Wednesday, March 19, 2014


By Mike Dunn

…I wrote this a day or two before the event:, I'm off to ride a mountain bike 400 miles. ...379 actual miles but you know how they do.
I'm excited.  I'm scared.  I saw my first mtn lion on main divide last week (little guy, just north of Eagle, more scared than I was).  He reminded me of the fact that shit happens in nature.   Nice guys die of hypothermia @ Santiago peak due to bad decisions.  Shit happens.  ...I know, ..dramatic. Sorry.
Stuff like this crosses the mind when Im this fired up and excited about something, but apprehensive because of the selfish personal investment my soon-to-be 48 year old self is making….”


Stagecoach 400, 2014

“Its about to get Western!”  That’s what the Stagecoach guys say when youre about to go to a place where no normal person would take a bike. ...Or, it might describe conditions that a person should not consider necessarily safe.  It might be 100 miles from civilization, or it might be into endless miles of sand, 8” deep.  It might be on a trail (?) through a willowed marsh, treading in 6” of muck and water, …or it might be 10 miles of crushing climb to reach a summit, only to discover with a look to the horizon that the climb isn’t even close to being finished.  …”Western”.
Though those moments are painful, maybe the most painful thought that occasionally creeps into your mind is ‘Ive got x hundred more miles of this shit!’.  For that reason, I cant imagine wanting to do an event like this alone.  The mind-fu%k factor would weigh too heavy.  This is the kind of event where you ("I") need the relief of great partners in crime.  I attribute successfully completing this race to those partners, Pat Hurter and Mark Owens.  I heard more sore-ass jokes over the past 4 days than I will ever hear again.  In fact, things got so deranged that sore-ass exhibtions were only a request away…lol.  Pat’s tenacity and hyper-outgoing personality was refreshing during the worst of times, ..and Mark’s aggravated sense of humor always kept me chuckling.  These men are champions.  I just want them both to know how highly I think of them and how much I respect what they accomplished during these 4 days.

 Pre-ride meeting.

Pic by Mary Metcalf Collier
The weatherman says its gonna be nice!  Not too hot during the day, and not too cold at night.  Nice!!  I show up at the meeting in flip-flops and its snowing outside. This cannot be a good sign even though Brendan Collier, the event’s organizer, says that it is.  I make a quick assessment of the hard-core’s standing around listening and surmise that I might be way outta my league here.  Standing over there is Marshall Bird from CO, whos done the Tour divide.  Mary Metcalf Collier, another divide killer, is taking pics while Guy Sutton is looking at some cue sheet info.  Pat leans into me and says, “you know, …it’s a little intimidating in here”.  Yup!  After getting introduced to our rented spot-trackers and receiving some pertinent course-related information, you start to get the impression that not only are these athletes physically strong, but also that they are mentally adept at making bad situations work in this gun-slinger event.  …Suggestions of “work-arounds” and on-the-fly route adjustments make clear that when they use the term “un-supported”, they aren’t messing around.  …”Western”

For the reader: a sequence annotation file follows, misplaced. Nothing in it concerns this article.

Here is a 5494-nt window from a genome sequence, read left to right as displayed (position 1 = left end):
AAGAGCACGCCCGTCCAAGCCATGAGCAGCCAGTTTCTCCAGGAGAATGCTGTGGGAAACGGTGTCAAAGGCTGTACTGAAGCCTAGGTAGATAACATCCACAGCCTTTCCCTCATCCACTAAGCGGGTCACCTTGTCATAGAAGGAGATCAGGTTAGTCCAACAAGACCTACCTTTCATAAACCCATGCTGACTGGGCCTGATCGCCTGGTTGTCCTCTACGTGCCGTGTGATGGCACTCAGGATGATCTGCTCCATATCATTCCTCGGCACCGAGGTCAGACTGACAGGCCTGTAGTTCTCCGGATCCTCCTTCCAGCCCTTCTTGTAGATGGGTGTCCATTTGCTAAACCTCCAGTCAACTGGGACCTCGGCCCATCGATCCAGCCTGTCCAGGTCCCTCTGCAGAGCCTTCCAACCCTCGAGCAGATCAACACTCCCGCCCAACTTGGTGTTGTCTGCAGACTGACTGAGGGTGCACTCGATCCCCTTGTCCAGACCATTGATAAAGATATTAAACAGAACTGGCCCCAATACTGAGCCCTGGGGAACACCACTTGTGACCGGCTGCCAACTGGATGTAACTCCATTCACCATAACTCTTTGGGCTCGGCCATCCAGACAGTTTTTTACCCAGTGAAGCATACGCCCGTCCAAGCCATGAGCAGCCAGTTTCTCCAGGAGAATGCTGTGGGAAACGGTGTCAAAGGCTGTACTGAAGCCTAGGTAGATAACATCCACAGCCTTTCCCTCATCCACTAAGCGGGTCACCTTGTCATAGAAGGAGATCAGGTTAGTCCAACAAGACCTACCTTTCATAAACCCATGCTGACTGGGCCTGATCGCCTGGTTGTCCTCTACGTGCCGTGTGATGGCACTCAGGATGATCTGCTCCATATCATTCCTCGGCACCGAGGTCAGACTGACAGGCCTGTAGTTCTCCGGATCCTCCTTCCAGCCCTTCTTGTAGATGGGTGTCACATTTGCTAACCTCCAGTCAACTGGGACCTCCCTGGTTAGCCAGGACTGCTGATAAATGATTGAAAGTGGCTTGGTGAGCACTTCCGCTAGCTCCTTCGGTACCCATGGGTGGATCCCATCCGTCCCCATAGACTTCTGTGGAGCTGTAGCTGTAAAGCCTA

Pre-6:30 AM start
Day One
We head down the hill from Idy at 6:30 AM in cold so biting that guys were saying the water in their camel backs was getting slushy in the hose.  Earlier, In my morning frenzy to get ready, I screwed up and spilled water from my reservoir onto my gloves.  That mistake would come back to hurt in ways that only nekked eskimos could understand. 

We head over Thomas mountain towards Coyote Canyon in better spirits.  The sun was coming up and its warmth was giving new life.  Moods lifted, and we became excitied about what was to come. 

During my research/education/consideration of the Stage coach, I met a man online from Mission Viejo named Gerry Lattimer.  He had been very helpful with information leading up to the event, and had turned into a ride partner that would last until the very last day.  Gerry was a great navigator as well as a great source of information (since he had successfully done this event twice before).  He also gravitated naturally toward our sometimes crass humor, so he was comfortable company.  ..So, now there was four of us.

Mr. Gerry Lattimer  aka Yoda
Mark took one for the team that day and used up all of the group’s flat tire bad mojo.  He had four flats before Borrego.  Thankfully, Desert Dan and his mobile bike shop was there in Borrego Springs to get him hooked up with new tubes and a fresh rim strip (the cause of his tire mayhem), because the spare tube supply was becoming depleted quickly.  We never had another tire issue after that.
                Expelling all flat tire mojo within the first 4 hrs. of the trip.  Mark taking 4 for the team.

His last flat occurred after a section of the route called ‘the willows’.  It’s a swamp.  Imagine being an infantryman treading through the dankest jungle of 1968 Vietnam, …with a mountainbike  The route traversed a ditch full of water, and weeds.  You couldn’t see out because the surrounding vegetation was too tall.  Malaria and typhoid fever was thick in the air.  Pat warned that we should probably keep our eyes open for punji sticks and booby traps.  ….Ok, maybe it wasn’t quite THAT bad, but It was moments like these I was glad Gerry was with us navigating, because I would NEVER have assumed that this was part of the route.